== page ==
Consider Word Count: HBS offers no word count guidance for this essay, so we will. In the past few years, ever since the school first eliminated its word count limitation, we have advised many successful applicants who submitted essays in the 750- to 1,250-word range. Although we acknowledge that some candidates who exceeded that top limit were accepted into the HBS program, we feel confident that this is a comfortable and appropriate range, whereby you should be able to fully share your thoughts without demanding an inordinate amount of the admissions reader’s time. Be aware that if you submit 2,500 words, you are asking a very busy person to dedicate more time to your essay than to others, so you need to be confident that in the end, he or she would feel that this was time well spent. Again, we recommend 750–1,250 words as your target. Focus first on writing an essay that showcases your personality and experiences, and if it ultimately exceeds that range, do what is necessary to reduce your verbiage without sacrificing effectiveness.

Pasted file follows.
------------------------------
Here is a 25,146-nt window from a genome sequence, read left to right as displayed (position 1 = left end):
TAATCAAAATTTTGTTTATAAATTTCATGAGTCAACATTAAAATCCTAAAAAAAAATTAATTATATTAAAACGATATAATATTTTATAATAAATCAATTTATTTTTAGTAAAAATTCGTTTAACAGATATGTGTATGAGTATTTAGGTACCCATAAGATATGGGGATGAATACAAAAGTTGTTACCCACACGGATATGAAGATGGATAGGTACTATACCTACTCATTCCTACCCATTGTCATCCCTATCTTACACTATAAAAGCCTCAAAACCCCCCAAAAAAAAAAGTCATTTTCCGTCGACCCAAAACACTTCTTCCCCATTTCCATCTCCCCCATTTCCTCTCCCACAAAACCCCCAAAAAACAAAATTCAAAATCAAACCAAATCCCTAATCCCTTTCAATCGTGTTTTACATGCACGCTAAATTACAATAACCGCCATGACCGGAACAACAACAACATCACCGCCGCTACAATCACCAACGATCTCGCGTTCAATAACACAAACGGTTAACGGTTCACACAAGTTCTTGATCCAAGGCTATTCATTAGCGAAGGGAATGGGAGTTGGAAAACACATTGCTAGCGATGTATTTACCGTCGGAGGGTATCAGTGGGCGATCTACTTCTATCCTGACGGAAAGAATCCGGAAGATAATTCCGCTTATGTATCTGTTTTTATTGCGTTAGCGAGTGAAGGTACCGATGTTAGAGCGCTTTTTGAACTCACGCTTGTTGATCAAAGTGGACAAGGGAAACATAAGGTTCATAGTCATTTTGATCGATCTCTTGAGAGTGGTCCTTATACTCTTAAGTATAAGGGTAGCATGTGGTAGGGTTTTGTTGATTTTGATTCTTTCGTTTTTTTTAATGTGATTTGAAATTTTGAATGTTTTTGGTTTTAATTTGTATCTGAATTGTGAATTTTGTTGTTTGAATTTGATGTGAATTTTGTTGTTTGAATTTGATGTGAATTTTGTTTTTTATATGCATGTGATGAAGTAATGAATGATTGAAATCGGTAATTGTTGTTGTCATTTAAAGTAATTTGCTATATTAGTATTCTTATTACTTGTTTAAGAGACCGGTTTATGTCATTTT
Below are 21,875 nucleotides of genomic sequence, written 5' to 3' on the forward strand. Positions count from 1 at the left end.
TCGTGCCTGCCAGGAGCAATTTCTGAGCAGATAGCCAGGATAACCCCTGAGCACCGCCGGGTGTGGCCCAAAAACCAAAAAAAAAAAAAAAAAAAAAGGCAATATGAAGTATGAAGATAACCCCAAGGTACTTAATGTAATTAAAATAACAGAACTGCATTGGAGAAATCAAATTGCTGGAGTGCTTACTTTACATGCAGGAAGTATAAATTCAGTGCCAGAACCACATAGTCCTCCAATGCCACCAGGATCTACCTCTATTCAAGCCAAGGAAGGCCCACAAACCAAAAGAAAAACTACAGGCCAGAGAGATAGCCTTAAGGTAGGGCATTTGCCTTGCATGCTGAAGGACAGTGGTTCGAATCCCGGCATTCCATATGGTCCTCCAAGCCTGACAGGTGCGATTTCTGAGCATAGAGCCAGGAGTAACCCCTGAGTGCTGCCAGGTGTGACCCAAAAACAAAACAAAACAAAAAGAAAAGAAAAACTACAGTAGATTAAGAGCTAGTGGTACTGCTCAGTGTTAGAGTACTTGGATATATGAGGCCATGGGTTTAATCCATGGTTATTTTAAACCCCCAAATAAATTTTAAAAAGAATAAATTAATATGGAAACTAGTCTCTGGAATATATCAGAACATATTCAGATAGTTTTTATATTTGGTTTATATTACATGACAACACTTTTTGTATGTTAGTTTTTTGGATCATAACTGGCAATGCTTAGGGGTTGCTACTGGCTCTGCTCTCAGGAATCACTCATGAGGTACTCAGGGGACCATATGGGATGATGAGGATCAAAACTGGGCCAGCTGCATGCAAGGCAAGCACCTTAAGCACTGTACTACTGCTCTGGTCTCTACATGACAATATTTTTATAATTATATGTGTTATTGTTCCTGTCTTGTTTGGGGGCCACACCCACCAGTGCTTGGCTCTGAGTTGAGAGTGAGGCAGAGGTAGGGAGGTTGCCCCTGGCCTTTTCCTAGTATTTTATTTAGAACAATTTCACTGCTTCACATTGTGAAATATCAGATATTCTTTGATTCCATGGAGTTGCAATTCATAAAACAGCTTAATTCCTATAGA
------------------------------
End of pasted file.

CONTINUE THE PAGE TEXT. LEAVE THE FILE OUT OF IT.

Make Sure You Are Offering More: In its prompt, HBS very specifically asks for more information about you, so by the time you are finessing your final draft, you will hopefully be able to conclusively determine whether you are truly providing the admissions committee with additional useful information. Applicants tend to write, revise, and revise again until they ultimately lose the forest for the trees. Before you press “submit,” step away from your essay for a while so you can return to it later with fresh eyes and evaluate it more objectively. You could also share it with someone who knows you well and ask that person whether it truly illuminates your personality and experience. More is critical, but more of the same is a recipe for disaster!
Jeremy Shinewald of mbaMission
Jeremy Shinewald is founder and President of mbaMission, a leading MBA admissions consulting firm. You can read more about Shinewald and his firm in our MBA admissions consulting directory.